The river Cam encompasses a shifting, moving colour palette, constantly affected by light and weather conditions. A shimmering, fluid, rippled surface of moving water punctured by various forms of river craft, wildlife or the occasional swimmer, breaking the reflective surface. What Colour is the River? explores the colour of the water’s surface through a series of photographs shared on social media.  The images demonstrate the incredible qualities of water as a reflective material as it absorbs and plays back the surrounding conditions and physical features of the landscape. What these images do not communicate is the colour and imagery held within the river water. I have been exploring this in a series of surface and underwater images taken whilst swimming in the Cam.  The photographs suggest other worldly landscapes, colours that are vibrant and luminous, light and water intermingling reality and reflection, the unseen river Cam captured in painterly underwater landscapes.



Raverat’s River

August 6, 2019

Raverat’s River

Over the past months the artist Gwen Raverat has been a regular point of reference, not least when visiting the Fitzwilliam Museum and the New Hall Art Collection to see her paintings and prints in the flesh.  My exploration into her practice has recently extended out to an investigation of the viewpoints from which she created her works depicting the river Cam,  plotting these onto a map of Cambridge to reveal her frame of reference and the extent of geographical range from which she worked across the city of Cambridge. The resulting information has been designed into a physical publication and digital interactive resource which investigates twelve works, and pinpoints as far as possible, the viewpoint from which Raverat would have worked. 

This process has revealed some fascinating discoveries – for example, the wood engraving entitled Winter/Back of the Mill that is in fact in reverse – was this due to a glitch in the process, a conscious compositional decision, or the use of photographic negatives? In some instances building work has obscured past vistas, requiring some careful deduction to settle on the correct map coordinates.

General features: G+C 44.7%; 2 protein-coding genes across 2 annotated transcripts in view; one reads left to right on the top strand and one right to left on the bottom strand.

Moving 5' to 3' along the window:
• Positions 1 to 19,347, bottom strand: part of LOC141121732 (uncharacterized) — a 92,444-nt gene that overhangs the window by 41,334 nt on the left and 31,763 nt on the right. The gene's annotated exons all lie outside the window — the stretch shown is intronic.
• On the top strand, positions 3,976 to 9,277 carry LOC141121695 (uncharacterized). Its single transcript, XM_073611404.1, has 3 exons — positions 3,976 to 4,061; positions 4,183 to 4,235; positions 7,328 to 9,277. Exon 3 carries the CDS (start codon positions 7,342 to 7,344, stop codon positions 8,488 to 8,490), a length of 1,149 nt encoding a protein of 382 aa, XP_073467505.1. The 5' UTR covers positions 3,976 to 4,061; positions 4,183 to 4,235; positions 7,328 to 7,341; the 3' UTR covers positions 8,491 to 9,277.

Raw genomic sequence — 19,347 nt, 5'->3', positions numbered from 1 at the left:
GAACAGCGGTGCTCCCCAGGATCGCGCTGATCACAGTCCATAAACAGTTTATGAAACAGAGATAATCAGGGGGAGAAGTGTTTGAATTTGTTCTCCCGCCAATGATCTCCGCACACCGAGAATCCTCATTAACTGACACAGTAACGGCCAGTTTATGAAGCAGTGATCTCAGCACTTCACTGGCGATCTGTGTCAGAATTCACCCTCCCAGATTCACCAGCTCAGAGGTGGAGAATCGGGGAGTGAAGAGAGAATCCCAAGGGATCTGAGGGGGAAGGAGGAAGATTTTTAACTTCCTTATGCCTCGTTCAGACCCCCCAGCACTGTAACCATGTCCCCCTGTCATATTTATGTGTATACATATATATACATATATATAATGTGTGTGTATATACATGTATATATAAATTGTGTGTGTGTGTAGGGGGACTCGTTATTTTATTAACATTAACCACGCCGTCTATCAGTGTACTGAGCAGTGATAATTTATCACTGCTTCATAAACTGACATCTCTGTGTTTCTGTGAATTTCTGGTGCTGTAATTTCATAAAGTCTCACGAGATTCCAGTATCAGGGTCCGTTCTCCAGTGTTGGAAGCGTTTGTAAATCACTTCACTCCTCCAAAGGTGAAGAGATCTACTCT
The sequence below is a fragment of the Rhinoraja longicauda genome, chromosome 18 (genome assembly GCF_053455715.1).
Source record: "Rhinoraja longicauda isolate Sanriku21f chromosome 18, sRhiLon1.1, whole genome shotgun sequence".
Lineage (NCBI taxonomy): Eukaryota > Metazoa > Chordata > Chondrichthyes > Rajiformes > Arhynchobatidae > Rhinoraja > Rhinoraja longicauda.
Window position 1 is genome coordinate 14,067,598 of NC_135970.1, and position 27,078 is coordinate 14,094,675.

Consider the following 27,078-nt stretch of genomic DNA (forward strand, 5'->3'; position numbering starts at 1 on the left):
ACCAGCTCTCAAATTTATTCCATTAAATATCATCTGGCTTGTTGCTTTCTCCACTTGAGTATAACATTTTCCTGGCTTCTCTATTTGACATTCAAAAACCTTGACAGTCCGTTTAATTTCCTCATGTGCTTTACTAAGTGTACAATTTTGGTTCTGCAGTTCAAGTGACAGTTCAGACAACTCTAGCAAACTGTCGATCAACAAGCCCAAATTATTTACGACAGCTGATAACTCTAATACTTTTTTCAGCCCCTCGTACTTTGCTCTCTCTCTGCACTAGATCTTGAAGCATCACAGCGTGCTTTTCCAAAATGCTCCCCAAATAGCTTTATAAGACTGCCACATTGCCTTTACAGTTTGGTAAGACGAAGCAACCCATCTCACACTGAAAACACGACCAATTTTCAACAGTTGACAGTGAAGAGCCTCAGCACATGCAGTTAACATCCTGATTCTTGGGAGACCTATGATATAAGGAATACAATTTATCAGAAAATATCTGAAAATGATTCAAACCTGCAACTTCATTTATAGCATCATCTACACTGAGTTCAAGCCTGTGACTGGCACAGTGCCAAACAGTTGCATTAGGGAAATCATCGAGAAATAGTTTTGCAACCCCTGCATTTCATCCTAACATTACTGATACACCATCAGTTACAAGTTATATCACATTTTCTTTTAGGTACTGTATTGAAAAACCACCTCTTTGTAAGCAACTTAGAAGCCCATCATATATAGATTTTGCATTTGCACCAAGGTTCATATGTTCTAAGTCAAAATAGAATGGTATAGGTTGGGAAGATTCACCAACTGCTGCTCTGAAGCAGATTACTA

This resource document will be used as a starting point for six students from Anglia Ruskin University to make a collection of contemporary responses to Raverat’s viewpoints. You can download an interactive PDF of the document from the link below and  use it to discover Raverat’s viewpoints as you walk with your smart phone or tablet near to the river Cam. Raverat’s River_Interactive PDF


What colour is the river?

July 10, 2019


In an age when snapping photos is an everyday, commonplace action, how much time do we give to stop, look and think about the things that surround by using all our senses. In walking the length of the river Cam, I have observed the public (and I include myself in this) capturing the river on their smartphones. The mobility of the smartphone as a device for recording affords users a performative approach to the consumption of surroundings where the taking of the image is as much, or more, the moment of looking mediated by the screen, as re-visiting images after the event. Matthews and Pierce research how the portable smartphone has added to the way we consume place and situation, noting that capturing images maintains awareness of certain dynamic qualities albeit on an often arbitrary schedule. The photograph taken on a smartphone creates an alternative  spectacle that competes with the subject, but under different conditions. The multi sensory experience of the changing image in reality complicates notions of understanding.

Capturing the water in the river Cam fixes it at a moment in time, arresting fluctuating conditions. Asking what colour the river is, is a seemingly impossible task. Taking photographs of the river water using a smartphone, and sharing on social media platforms attempts to determine enough information from which to consider the question; an arrested moment offering a frozen palette. 

Matthews T and Pierce J 2009, No Smart Phone Is an Island: The Impact of Places, Situations, and Other Devices on Smart Phone Use, IBM Research Report


Trees and rivers

May 4, 2019